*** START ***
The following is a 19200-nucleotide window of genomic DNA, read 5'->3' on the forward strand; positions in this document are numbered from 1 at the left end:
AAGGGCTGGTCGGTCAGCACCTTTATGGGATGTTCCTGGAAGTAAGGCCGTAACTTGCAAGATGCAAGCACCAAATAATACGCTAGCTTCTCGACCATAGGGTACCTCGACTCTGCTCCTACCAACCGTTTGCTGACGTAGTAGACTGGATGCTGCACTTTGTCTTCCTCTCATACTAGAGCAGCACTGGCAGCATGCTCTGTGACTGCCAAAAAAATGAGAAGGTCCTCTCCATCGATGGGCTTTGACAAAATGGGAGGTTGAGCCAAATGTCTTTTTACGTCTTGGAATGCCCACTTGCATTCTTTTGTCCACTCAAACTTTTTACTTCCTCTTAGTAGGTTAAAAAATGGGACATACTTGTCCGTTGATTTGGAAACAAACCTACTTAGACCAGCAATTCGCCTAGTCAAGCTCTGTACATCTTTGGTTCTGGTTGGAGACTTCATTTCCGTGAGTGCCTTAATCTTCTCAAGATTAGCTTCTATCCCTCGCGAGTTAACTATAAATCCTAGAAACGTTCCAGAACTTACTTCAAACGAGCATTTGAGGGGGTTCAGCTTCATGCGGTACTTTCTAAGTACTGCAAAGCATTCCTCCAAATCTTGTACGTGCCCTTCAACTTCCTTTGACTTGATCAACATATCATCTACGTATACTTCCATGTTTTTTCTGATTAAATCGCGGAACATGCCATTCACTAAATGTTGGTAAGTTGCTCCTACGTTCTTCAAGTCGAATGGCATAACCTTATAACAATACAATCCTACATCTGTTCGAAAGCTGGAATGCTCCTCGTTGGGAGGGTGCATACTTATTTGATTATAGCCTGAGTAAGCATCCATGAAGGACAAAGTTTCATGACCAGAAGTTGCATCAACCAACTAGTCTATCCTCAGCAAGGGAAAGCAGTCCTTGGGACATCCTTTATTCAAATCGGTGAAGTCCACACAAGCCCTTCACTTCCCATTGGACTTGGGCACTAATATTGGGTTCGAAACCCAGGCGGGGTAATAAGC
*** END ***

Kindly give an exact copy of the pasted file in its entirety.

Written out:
The following is a 19200-nucleotide window of genomic DNA, read 5'->3' on the forward strand; positions in this document are numbered from 1 at the left end:
AAGGGCTGGTCGGTCAGCACCTTTATGGGATGTTCCTGGAAGTAAGGCCGTAACTTGCAAGATGCAAGCACCAAATAATACGCTAGCTTCTCGACCATAGGGTACCTCGACTCTGCTCCTACCAACCGTTTGCTGACGTAGTAGACTGGATGCTGCACTTTGTCTTCCTCTCATACTAGAGCAGCACTGGCAGCATGCTCTGTGACTGCCAAAAAAATGAGAAGGTCCTCTCCATCGATGGGCTTTGACAAAATGGGAGGTTGAGCCAAATGTCTTTTTACGTCTTGGAATGCCCACTTGCATTCTTTTGTCCACTCAAACTTTTTACTTCCTCTTAGTAGGTTAAAAAATGGGACATACTTGTCCGTTGATTTGGAAACAAACCTACTTAGACCAGCAATTCGCCTAGTCAAGCTCTGTACATCTTTGGTTCTGGTTGGAGACTTCATTTCCGTGAGTGCCTTAATCTTCTCAAGATTAGCTTCTATCCCTCGCGAGTTAACTATAAATCCTAGAAACGTTCCAGAACTTACTTCAAACGAGCATTTGAGGGGGTTCAGCTTCATGCGGTACTTTCTAAGTACTGCAAAGCATTCCTCCAAATCTTGTACGTGCCCTTCAACTTCCTTTGACTTGATCAACATATCATCTACGTATACTTCCATGTTTTTTCTGATTAAATCGCGGAACATGCCATTCACTAAATGTTGGTAAGTTGCTCCTACGTTCTTCAAGTCGAATGGCATAACCTTATAACAATACAATCCTACATCTGTTCGAAAGCTGGAATGCTCCTCGTTGGGAGGGTGCATACTTATTTGATTATAGCCTGAGTAAGCATCCATGAAGGACAAAGTTTCATGACCAGAAGTTGCATCAACCAACTAGTCTATCCTCAGCAAGGGAAAGCAGTCCTTGGGACATCCTTTATTCAAATCGGTGAAGTCCACACAAGCCCTTCACTTCCCATTGGACTTGGGCACTAATATTGGGTTCGAAACCCAGGCGGGGTAATAAGC